reveal the narcissistic compulsions of young adulthood: an age wherein we pen (figuratively and sometimes literally for the diary-inclined) the narrative of out life-stories, and also develop the character which we will assume. What draws people to literature, to story-telling, to TV and movies, is our desperate need for linearity in life. We understand the beginning-middle-end mentality, the rhythm of narratives is very comforting to us. We are a profoundly moralizing species, and narratives help us find meaning, even if it is artificial, created, posed: it comforts us to think that every action has an equal and opposite re-action, we are comforted by the abstract concept of justice, and the practice of it when it is in our favor. Didion acknowledges this compulsion:
I know something about dread myself, and appreciate the elaborate systems with which some people fill the void, appreciate all the opiates of the people, whether they are as accessible as alcohol and heroin and promiscuity or as hard to come by as faith in God or History.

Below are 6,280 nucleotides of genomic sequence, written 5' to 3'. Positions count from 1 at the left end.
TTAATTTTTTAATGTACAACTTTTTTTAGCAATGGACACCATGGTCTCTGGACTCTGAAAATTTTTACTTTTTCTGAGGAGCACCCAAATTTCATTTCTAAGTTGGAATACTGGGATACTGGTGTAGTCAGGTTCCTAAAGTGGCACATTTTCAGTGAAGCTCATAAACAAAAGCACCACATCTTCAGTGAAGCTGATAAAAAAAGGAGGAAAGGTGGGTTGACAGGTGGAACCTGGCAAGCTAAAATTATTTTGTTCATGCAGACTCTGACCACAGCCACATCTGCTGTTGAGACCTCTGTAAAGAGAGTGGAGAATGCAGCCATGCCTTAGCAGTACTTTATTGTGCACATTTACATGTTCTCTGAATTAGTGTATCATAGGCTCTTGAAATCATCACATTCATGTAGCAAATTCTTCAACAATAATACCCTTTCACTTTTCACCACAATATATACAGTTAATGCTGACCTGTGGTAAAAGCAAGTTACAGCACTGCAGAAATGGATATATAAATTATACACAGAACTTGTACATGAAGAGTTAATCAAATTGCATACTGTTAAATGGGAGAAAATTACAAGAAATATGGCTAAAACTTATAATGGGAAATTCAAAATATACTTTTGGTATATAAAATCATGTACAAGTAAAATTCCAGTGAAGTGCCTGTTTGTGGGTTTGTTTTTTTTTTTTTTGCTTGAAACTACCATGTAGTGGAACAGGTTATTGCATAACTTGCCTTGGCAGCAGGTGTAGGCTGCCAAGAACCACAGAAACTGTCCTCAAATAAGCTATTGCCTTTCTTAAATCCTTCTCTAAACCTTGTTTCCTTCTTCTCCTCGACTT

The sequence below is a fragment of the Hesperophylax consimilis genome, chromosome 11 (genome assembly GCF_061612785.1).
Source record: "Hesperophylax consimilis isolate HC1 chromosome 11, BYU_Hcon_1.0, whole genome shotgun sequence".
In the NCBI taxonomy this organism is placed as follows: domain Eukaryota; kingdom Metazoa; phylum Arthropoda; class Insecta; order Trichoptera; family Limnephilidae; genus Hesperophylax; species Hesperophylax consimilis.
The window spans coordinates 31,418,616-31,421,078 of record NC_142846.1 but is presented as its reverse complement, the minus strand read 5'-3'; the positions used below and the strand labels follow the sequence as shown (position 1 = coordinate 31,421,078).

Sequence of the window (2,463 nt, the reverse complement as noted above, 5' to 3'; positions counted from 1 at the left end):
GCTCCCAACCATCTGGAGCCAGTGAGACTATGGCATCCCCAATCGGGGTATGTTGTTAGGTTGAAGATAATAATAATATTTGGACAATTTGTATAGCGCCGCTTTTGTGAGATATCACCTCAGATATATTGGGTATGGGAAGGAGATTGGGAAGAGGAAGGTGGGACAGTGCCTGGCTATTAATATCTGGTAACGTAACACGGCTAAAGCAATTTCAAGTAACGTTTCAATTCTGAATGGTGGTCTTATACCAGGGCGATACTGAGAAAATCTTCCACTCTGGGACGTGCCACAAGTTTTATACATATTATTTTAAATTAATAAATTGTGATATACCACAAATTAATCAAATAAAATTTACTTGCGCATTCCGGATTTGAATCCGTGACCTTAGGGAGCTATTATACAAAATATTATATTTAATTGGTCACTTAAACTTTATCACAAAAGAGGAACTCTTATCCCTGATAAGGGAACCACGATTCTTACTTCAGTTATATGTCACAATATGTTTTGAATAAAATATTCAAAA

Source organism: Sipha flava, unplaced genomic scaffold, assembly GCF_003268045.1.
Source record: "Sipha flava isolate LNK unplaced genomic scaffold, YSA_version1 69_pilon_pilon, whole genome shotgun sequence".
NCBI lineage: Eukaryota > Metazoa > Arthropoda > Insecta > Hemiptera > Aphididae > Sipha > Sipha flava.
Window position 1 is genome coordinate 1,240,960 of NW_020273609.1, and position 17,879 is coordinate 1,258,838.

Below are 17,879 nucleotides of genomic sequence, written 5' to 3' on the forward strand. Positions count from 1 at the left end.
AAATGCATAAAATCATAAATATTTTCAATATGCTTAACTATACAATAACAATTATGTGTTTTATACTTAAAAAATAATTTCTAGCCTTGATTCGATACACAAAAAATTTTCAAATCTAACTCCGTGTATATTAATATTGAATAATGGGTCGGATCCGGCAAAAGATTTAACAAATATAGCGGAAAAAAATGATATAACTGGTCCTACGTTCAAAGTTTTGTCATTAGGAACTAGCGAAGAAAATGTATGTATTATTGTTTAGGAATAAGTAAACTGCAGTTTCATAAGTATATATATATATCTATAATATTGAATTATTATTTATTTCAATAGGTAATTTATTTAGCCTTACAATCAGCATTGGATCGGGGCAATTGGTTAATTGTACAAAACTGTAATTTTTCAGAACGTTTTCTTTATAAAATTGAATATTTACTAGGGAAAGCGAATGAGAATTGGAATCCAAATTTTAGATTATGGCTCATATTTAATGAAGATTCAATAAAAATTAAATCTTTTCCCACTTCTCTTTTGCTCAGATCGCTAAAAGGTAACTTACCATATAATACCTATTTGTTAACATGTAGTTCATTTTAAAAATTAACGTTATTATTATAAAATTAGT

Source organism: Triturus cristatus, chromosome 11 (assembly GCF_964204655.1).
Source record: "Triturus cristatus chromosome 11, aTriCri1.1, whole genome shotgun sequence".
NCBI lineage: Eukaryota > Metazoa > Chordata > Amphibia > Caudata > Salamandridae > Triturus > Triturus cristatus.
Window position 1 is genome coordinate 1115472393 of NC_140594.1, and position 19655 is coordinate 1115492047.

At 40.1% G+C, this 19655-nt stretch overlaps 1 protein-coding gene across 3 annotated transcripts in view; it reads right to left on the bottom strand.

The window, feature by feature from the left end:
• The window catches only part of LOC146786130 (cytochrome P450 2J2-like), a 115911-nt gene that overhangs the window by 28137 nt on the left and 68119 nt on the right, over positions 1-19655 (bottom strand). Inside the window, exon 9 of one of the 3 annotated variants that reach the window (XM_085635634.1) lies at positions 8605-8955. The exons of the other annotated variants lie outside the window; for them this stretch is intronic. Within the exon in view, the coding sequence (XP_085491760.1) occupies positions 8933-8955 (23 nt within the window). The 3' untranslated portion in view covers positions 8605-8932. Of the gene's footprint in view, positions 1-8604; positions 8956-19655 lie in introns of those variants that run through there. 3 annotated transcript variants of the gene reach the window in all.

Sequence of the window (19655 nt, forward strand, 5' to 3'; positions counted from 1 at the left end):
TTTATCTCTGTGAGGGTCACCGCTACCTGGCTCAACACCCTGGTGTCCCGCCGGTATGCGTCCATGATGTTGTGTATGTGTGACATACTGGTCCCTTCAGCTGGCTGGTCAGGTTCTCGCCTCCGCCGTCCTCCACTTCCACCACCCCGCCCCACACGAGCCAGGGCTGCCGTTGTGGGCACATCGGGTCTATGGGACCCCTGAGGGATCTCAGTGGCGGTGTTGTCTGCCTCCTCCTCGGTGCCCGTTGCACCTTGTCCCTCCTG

As humans, we need some escape, or if not escape overtly, some structure which guards us from the brutal chaos of reality. We conceive of ourselves heroes, we are heroically justified, our self-respect buds, we become a solitary wanderer, discoverer, thinker, inventor: we measure ourselves by our potential, not necessarily by our accomplishments.
To have that sense of one's intrinsic worth which constitutes self-respect is potentially to have everything: the ability to discriminate, to love and to remain indifferent. To lack it is to be locked within oneself, paradoxically incapable of either love or indifference.